By Saul Roth
The New Health Guide rates suicide rates by profession. Police officers rank among the top 10 professions. Doctors are number one at a rate of 2 to 4%. Upon closer evaluation of the literature, however, it appears that only White doctors were evaluated.
When the population of Black males is evaluated, Black police officers have the highest suicide rate (New Health Guide, 2014). Their rate is two and a half times higher than the general population. What this suggests is that suicide is a problem with police officers.
Further study is needed to investigate the extent of the problem, however. Therefore, the question that I would like to answer is: Why are police officers committing suicide in large numbers? Is the stress of police work causing these police officers to commit suicide? There are many factors to be studied, including the stresses of the police position, the police administration, domestic life as it relates to the officer’s position, Post traumatic stress disorder (PTSD), alcohol and drug abuse, peer pressure, and violence.
There has been much research on suicide in the past century. Freud in 1917 and Menninger in 1938 completed studies on suicide. However, most studies have focused on severely depressed individuals in a clinical setting (as cited in Chae & Boyle, 2013).
Today, most suicides are still from depression. Depression is a biochemical illness. People who commit suicide usually experience an event on or away from work. Before the suicide, people may experience anger, hopelessness, or vengefulness. The suicidal person loses his or her sense of self. He or she wants to die to end the emotional pain. Suicide usually occurs amidst a crisis. As time goes on, the stigma of the event might subside.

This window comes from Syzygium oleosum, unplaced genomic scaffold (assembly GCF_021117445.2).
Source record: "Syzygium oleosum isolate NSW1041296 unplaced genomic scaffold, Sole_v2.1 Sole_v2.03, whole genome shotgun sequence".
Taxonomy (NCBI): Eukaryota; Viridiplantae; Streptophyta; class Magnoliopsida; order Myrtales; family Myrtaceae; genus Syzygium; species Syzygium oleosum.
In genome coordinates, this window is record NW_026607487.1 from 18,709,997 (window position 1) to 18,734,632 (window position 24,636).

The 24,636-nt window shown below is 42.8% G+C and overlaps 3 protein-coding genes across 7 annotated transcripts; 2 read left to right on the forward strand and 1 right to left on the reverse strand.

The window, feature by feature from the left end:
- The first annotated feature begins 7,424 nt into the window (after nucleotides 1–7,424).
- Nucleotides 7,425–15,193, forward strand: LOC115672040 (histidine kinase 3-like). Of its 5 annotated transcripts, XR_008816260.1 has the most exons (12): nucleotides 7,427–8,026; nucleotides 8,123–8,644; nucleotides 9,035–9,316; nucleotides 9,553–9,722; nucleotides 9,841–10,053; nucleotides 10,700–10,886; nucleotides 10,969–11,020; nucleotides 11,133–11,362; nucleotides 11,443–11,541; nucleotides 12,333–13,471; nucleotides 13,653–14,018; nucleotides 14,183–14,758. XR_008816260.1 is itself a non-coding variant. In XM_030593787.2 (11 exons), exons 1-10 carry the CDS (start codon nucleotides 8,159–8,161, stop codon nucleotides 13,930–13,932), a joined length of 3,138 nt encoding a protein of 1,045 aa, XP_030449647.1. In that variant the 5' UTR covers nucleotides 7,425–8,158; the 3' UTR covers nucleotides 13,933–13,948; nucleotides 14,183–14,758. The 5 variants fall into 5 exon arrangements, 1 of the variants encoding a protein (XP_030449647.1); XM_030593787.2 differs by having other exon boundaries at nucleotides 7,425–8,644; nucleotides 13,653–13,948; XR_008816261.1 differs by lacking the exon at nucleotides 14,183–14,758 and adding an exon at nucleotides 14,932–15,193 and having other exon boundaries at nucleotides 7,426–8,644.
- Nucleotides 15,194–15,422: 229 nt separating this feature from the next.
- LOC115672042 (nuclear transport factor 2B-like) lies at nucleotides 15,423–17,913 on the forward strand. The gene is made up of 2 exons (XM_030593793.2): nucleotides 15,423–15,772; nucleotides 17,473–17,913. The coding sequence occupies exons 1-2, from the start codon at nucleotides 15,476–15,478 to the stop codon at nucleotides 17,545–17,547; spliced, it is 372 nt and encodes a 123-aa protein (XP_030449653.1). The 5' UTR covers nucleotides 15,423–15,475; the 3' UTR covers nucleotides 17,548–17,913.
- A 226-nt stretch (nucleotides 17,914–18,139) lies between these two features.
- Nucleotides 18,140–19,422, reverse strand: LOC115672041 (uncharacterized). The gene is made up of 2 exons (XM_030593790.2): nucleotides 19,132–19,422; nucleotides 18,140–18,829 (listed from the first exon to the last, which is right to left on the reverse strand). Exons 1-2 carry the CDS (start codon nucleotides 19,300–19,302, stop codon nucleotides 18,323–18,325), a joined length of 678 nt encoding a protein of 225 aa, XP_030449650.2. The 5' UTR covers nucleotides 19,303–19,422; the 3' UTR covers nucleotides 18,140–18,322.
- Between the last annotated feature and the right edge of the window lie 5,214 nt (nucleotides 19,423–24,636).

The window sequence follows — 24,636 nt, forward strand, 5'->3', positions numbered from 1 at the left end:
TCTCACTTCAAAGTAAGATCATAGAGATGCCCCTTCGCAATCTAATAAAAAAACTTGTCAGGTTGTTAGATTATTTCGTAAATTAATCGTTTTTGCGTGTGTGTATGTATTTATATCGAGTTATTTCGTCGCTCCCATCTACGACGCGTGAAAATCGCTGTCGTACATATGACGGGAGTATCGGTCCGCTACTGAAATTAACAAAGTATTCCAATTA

For the person committing suicide, death is a permanent solution to a temporary problem (Kelly & Rich, 2006). Suicide is now becoming a worldwide epidemic. The Centers for Disease Control and Prevention reported in 2006 that suicide is the 15th leading cause of death in the United States. The Association of Suicidology (2006) reported that in 2002, there were 31,655 suicides.
The Department of Health and Human Services (DHHS) reported the same number of suicides for 2002. That same year there were 17, 638 homicides, thus making the suicide rate for the general population was almost double the number of homicides in the U.S. (Kelly, 2006).
Moreover, in developing countries, suicide is the 16th leading cause of death and is usually carried out by hanging (World Health Organization, 2004).
By contrast, in the U.S., most suicides are by firearm. In fact, in the U.S., 52% of suicides are by handgun. The most likely reason for this is that many people in the U.S. own handguns. It is much easier to obtain a handgun in the U.S. than in any other country in the world.
Most police officers are in possession of a handgun, giving him or her easy access to a method of suicide. About 90% of police officers commit suicide with a handgun (Chae, 2013).